Hitler's Mufti: Amin al-Husseini's Fight Against Israel

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October 22, 2020 Topic: History Region: Middle East Blog Brand: The Reboot Tags: World War IIAdolf HitlerPalestineJewsAmin Al-Husseini

Hitler's Mufti: Amin al-Husseini's Fight Against Israel

The Grand Mufti came to personify the first and most vocal opponent of the future State of Israel.

As it was, after the military demise of the Axis forces in Africa in May 1943, these Arab soldiers found themselves fighting as part of the German Waffen SS in the Muslim parts of the Balkans during 1943-1945.

Planning a Second Holocaust in the Middle East

When the British formed the Jewish Brigade, Haj Amin countered with a like Arab unit. During 1944, Palestinian paratroopers trained by the Germans in Holland were air-dropped into the Holy Land to spread revolt and chaos; a postwar second anti-Jewish Holocaust was planned for the Middle East in the interim.

According to author Elpeleg, Hitler blamed the Jews for the gas warfare in World War I that almost claimed his sight for good, the U.S. entry into the war in 1917, the 1918 overthrow of the Imperial German Second Reich, and the harsh 1919 Versailles peace treaty and its terms. Haj Amin concurred in these views.

In his postwar memoirs and other writings, the Grand Mufti insisted that he had not been involved in the first Holocaust, but he had opposed Jewish immigration from Nazi-occupied Europe to Palestine in his meetings with Hitler, SS Reichsführer Heinrich Himmler, and von Ribbentrop, thus indirectly helping to provide more victims for the destructive maw of the gas chambers.

A primary aim of the Greater German Reich was the negation of a Jewish national homeland in Palestine, and Haj Amin was quoted as asserting that he was both delighted and pleased by the Nazi Final Solution of the Jewish Question during the four years that he spent within Nazi Germany during 1941-1945.

With the end of the Axis war effort in North Africa, Haj Amin turned his attention to the scattered Muslim populations throughout the Balkans. Two Waffen SS divisions were created for them, Handschar and Kama.

Leader of the Arab League

With the loss of the war in May 1945, Haj Amin slipped illegally into neutral Switzerland.  Returning to prostrate Germany, he was arrested by the French and imprisoned at Varenne, rightly fearing indictment by the Allies as a war criminal at Nuremberg. He was saved miraculously from this fate, however, when General Charles de Gaulle personally intervened on his behalf, possibly to spite his British ally, Winston Churchill.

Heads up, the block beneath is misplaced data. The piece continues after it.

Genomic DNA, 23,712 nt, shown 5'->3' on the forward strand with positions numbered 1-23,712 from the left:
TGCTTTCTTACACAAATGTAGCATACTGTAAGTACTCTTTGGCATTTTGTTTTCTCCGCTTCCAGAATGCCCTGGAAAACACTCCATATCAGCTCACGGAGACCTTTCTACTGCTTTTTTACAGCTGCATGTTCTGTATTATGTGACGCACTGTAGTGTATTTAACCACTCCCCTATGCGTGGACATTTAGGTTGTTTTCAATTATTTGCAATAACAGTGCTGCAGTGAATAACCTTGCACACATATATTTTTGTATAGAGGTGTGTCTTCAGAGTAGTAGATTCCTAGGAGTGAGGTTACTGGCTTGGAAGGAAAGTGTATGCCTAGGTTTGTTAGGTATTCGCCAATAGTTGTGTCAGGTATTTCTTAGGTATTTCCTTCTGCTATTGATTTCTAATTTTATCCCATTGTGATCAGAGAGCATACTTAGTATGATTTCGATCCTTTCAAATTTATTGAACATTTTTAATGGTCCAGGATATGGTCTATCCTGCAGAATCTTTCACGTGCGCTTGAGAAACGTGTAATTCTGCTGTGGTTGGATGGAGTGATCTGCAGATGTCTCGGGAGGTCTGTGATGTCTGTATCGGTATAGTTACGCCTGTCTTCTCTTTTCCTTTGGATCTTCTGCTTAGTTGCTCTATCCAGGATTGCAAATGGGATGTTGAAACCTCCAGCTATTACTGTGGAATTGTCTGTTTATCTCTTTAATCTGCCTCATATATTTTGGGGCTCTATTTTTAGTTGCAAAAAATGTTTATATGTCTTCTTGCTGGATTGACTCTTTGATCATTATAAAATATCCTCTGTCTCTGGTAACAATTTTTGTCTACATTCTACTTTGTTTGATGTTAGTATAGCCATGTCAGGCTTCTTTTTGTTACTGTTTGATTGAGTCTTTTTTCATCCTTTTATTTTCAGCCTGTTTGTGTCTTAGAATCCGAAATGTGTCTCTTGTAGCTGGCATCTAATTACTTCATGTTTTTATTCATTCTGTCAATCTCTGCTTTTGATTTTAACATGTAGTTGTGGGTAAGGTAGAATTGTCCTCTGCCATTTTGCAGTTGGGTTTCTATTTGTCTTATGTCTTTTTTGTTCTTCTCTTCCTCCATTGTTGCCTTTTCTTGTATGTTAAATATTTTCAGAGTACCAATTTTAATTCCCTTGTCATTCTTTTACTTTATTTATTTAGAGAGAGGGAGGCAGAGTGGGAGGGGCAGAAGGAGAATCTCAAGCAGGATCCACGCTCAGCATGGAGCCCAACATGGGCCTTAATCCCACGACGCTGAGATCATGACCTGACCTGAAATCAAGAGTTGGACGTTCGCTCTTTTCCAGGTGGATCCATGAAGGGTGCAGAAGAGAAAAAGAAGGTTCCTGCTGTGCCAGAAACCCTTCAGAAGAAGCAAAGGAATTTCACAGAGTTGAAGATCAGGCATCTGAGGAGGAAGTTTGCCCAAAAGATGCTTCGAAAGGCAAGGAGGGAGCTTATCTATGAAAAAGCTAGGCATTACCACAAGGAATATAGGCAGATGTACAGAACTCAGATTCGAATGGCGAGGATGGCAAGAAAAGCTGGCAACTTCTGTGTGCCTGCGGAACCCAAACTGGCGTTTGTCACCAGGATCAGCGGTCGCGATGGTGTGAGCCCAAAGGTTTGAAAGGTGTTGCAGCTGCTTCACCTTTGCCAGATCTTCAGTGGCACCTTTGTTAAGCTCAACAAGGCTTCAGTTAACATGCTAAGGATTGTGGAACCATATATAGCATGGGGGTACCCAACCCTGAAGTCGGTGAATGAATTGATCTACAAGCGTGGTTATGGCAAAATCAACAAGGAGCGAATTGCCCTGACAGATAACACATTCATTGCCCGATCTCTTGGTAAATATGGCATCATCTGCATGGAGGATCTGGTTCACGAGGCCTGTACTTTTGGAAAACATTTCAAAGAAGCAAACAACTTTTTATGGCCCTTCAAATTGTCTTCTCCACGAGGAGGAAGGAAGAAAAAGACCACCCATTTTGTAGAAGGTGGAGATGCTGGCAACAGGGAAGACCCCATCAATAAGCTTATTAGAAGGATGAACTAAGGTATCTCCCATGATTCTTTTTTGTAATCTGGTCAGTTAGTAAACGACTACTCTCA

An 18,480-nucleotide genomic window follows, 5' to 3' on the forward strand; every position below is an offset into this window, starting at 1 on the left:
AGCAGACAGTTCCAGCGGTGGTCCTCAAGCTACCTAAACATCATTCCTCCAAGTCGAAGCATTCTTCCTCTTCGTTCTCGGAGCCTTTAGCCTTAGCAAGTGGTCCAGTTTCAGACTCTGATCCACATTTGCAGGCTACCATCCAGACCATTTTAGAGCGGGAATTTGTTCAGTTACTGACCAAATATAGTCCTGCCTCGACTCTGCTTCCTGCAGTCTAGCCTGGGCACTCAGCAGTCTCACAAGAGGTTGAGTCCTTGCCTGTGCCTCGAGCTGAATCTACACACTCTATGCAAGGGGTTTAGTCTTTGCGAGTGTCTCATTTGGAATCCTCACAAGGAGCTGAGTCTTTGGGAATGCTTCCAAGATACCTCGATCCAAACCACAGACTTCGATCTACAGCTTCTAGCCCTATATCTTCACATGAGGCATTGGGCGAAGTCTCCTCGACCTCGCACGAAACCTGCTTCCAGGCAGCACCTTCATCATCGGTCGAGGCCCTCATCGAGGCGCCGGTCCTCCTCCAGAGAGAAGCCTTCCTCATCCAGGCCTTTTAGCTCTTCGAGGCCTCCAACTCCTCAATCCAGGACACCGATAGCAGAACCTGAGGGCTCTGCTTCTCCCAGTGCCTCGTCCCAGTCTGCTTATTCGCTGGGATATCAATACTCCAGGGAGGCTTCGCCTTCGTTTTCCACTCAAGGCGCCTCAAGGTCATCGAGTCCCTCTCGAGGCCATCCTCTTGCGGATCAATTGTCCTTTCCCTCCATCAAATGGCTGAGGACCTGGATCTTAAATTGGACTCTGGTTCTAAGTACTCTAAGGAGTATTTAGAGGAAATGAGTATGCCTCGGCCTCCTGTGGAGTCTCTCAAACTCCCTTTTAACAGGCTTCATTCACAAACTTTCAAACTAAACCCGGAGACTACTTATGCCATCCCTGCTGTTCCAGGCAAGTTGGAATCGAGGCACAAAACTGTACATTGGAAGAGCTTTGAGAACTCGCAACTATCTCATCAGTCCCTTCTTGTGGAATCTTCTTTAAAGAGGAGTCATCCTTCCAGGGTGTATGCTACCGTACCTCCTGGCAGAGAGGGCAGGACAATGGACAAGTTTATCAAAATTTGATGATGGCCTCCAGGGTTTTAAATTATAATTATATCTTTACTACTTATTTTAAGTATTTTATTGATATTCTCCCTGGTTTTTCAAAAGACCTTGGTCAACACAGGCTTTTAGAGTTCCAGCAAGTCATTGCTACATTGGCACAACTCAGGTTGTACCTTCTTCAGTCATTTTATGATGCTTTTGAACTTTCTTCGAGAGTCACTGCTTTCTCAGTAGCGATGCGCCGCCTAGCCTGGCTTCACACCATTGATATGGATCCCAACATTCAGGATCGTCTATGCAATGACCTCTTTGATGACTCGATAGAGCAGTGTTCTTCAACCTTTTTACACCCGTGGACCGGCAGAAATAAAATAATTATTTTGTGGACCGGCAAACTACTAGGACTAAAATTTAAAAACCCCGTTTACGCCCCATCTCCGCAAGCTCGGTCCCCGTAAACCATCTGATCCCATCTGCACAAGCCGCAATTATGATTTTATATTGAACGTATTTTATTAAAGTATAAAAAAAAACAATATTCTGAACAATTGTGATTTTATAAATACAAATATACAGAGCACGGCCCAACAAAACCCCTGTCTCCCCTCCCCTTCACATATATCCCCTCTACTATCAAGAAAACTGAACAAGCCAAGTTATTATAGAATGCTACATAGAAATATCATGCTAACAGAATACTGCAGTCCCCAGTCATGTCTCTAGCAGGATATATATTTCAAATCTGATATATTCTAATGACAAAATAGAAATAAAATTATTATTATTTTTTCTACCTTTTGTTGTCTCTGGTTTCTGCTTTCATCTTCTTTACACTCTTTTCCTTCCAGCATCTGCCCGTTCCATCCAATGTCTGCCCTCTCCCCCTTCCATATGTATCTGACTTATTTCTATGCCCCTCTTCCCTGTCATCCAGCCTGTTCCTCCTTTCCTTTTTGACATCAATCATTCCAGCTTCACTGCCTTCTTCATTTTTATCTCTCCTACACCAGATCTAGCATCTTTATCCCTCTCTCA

Thus, the Grand Mufti escaped yet again and was received at anti-British Cairo by Egyptian King Farouk and later welcomed back to Palestine as the unchallenged leader of the newly formed Arab League. Meanwhile, the failure of the 1946 London talks over what to do about the Jews and Palestinians in the Holy Land brought the thorny question before the new United Nations in New York City for a vote.

The Arab League established its Liberation Army to resist the subsequent partition decision of November 29, 1947, and thus the stage was set for the creation of the new State of Israel, the first since the destruction of the Temple at Jerusalem by the Romans in ad 70, almost 1,000 years earlier.

The key factors were the 1917 British Balfour Declaration that the Jews should have a national home in Palestine, the global sympathy for the victims of the Nazi Holocaust of 1941-1945, the withdrawal of the British Army, and the Transjordanian Arab Legion invasion of May 15, 1948. The rout of this formation and the Egyptian Army by the Jewish Defense Forces (JDF) and internal Arab political disunity spelled victory for the Jews on October 15 in the first of a trio of wars that occurred during 1948-1973.

“A Devil Straight From Hell”

King Abdullah of Transjordan called his political foe Haj Amin “a devil straight from hell,” while an armistice was signed on February 24, 1949, on the Isle of Rhodes. The catastrophic defeat of Arab arms meant doom for the Grand Mufti’s political career then and there, and he spent the last two decades of his life writing autobiographical articles and memoirs.

Shunted aside after almost three decades as a leading political and martial figure in the Arab world, Haj Amin was forced to watch from the sidelines during the creation of the PLO in 1964 and the rise of his spiritual godson, PLO leader Yasser Arafat, in 1968. On July 4, 1974, Haj Amin died of a heart attack in the American hospital at Beirut, Lebanon.  He was buried in the Cemetery of the Fallen of the Palestinian Revolution there, with Arafat as a chief mourner. Israel refused him burial in Jerusalem, and thus his mortal remains are still in Lebanon.

Today, Haj Amin is viewed in the Arab world as a symbol of the 1948 defeat and also in the bloody saga of the Holocaust as the man whose Nazi broadcasts shrieked, “Kill the Jews wherever you find them! This pleases God, history and religion.”

This article first appeared on the Warfare History Network.

Image: Wikimedia Commons.